For steps to test Outlook Anywhere on your machine make use of this link .

In order to test Outlook Anywhere configuration from powershell use the command “get-outlookanywhere | fl” etc…

 

Reference : http://www.msexchange.org/articles-tutorials/exchange-server-2003/migration-deployment/Implementing-RPC-over-HTTPS-single-Exchange-Server-2003-environment.html

Enabling and configuring Outlook Anywhere

Outlook Anywhere is a feature by which you can access your company emails using Outlook  outside the LAN. It does not require VPN etc. Outlook Anywhere is also known in other terms like RPC over HTTP, Remote Exchange etc. This feature is available in Exchange version 2003 and later.

Outlook Anywhere is not enabled by default in the Exchange Server. Below are the steps to enable Outlook Anywhere on an Exchange 2010 Server.

  • Launch Exchange Management Console
  • Navigate to Server Configuration -> Client Access
  • Right Click on the Exchange Server on the middle pane and select Enable Outlook Anywhere

exchange-

  • ¬†Following are the settings you need to provide next for Outlook Anywhere to work successfully :

OA

External host name :- This will be your Exchange server’s external host name which can be resolved over internet. Ideally this will be the domain name mentioned in your SSL certificate as well.

Authentication :- There are two types of Authentication mechanisms. They are :-

  1. Basic Authentication : It is generally used when the connecting computers are not the members of the domain. Also, your Exchange server will be directly connected to the internet, no proxy servers like ISA/TMG will be between your firewall and Exchange Server
  2. NTLM authentication : This type of authentication mechanism is used by domain members. You will have a proxy server in place in front of your Exchange server

SSL offloading :-¬†Don’t select this option unless you’re sure that you have an SSL accelerator that can handle SSL offloading. If you don’t have an SSL accelerator that can handle SSL offloading and you select this option, Outlook Anywhere won’t function correctly.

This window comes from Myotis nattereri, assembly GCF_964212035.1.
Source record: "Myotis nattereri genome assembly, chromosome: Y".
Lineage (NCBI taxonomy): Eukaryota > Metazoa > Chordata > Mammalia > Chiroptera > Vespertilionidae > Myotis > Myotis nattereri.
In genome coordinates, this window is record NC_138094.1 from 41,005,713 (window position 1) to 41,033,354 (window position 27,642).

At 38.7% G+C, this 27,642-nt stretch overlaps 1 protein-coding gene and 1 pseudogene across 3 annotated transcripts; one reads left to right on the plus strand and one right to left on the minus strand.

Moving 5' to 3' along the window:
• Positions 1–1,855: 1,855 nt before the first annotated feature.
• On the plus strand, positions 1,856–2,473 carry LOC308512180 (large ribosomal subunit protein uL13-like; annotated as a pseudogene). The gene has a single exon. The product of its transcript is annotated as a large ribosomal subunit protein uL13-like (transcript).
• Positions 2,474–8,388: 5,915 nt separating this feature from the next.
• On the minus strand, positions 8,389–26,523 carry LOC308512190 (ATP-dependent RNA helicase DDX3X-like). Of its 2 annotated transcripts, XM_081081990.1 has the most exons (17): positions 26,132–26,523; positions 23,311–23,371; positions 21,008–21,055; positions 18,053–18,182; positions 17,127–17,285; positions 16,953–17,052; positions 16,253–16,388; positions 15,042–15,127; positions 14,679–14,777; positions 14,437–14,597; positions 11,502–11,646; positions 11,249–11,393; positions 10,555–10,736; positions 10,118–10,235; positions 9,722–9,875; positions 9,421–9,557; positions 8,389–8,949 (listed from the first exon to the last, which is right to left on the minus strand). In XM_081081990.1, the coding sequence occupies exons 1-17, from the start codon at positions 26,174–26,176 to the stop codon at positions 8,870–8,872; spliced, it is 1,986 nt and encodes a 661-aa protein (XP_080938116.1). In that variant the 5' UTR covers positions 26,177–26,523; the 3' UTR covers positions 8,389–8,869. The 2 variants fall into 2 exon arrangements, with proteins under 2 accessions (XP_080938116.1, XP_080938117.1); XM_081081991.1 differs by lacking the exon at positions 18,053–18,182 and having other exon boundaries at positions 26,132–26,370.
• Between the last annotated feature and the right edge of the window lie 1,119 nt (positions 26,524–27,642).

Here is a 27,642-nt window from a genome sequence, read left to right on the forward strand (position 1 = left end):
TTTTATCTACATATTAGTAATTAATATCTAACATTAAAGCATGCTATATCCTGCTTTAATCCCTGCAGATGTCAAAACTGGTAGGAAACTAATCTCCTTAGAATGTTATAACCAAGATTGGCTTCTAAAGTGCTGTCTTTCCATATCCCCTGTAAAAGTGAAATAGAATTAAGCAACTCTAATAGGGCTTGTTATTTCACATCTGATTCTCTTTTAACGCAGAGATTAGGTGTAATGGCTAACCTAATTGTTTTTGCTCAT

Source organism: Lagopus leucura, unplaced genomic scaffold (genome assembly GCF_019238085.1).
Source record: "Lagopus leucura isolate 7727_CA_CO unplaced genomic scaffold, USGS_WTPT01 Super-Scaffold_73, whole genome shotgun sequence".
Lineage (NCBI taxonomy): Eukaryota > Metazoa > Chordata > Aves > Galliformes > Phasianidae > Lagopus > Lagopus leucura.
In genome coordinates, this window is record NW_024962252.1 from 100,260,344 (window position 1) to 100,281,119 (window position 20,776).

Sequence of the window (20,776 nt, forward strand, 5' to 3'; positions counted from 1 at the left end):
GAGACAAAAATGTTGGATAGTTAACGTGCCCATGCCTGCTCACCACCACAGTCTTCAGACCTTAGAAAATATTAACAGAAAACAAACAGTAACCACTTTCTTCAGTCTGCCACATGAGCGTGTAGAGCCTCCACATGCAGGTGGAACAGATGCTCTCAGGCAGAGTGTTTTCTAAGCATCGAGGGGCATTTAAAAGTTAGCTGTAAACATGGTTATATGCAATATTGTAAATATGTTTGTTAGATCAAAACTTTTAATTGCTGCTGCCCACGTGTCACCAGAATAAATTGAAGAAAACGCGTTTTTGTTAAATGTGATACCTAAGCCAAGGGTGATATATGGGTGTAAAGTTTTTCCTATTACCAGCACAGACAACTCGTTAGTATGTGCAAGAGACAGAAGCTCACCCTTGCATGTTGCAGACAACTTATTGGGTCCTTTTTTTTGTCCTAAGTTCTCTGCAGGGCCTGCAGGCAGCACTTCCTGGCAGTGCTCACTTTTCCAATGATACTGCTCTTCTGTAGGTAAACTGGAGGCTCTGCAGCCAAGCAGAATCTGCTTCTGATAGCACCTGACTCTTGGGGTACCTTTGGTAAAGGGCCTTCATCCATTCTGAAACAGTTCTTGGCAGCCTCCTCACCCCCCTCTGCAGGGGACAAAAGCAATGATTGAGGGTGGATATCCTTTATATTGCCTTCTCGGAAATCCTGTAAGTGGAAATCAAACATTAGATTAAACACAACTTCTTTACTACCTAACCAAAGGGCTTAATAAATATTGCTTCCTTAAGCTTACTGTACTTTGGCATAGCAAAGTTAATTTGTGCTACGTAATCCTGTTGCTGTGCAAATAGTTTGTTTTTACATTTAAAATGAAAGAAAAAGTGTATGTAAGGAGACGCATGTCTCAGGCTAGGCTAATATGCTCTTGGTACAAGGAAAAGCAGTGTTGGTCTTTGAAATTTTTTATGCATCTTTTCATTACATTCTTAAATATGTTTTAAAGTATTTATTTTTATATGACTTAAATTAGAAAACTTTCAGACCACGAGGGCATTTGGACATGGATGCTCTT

• It will take around 15 minutes for Outlook Anywhere to get enabled. Once enabled, you will notice application logs with event id 3008 in the Exchange Server

Client side configurations :

  • From Control Panel, navigate to Mail
  • Add a new Exchange account
  • Specify the internal hostname of the Exchange Server in the Server section and the logon name/alias in the User Name section

OA1

  • When the mentioned fields are filled, the More Settings tab will be enabled. Click on the same and navigate to Connection settings -> Enable Exchange Proxy Settings¬†under Outlook Anywhere

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  • Specify the external hostname of the Exchange Server in the below fields and select the configured authentication type

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  • ¬†Click on OK and finish the outlook configuration. Test mail flow and confirm that the outlook is working fine.

Error when changing the SMTP banner on Exchange 2013 receive connector !!

Recently I had received a request to change the SMTP banner on the receive connector of an Exchange 2013 server. Currently when trying to telnet to the mail server the FQDN displayed was the internal FQDN of the Exchange Server. The requirement of the requester was to modify the same to the external FQDN of the mail server.

Following were the steps performed on this regard :-

  • Logged into the Exchange Admin Center
  • Navigated to Mail Flow -> Receive Connectors, and selected the Default Front End Exchange¬†connector

2

  • In¬†the properties of the connector, selected Scoping. In the FQDN section, updated the external FQDN of the server

3

  • However, I was not able to save the configuration due to the following error :

4

Resolution :

The issue was reported due to the incorrect security permissions assigned on the Receive connector. Steps to resolve the same are :

  • On the properties of the connector, select Security¬†permissions
  • Un-check the Exchange Server authentication¬†check box and save the configurations

5

  • Telnet to the mail server and confirm the change in FQDN

SMTP banner

 

Updating GAL entries forcefully on Exchange Server 2010 using EMS

Recently I had come up with an issue as mentioned below :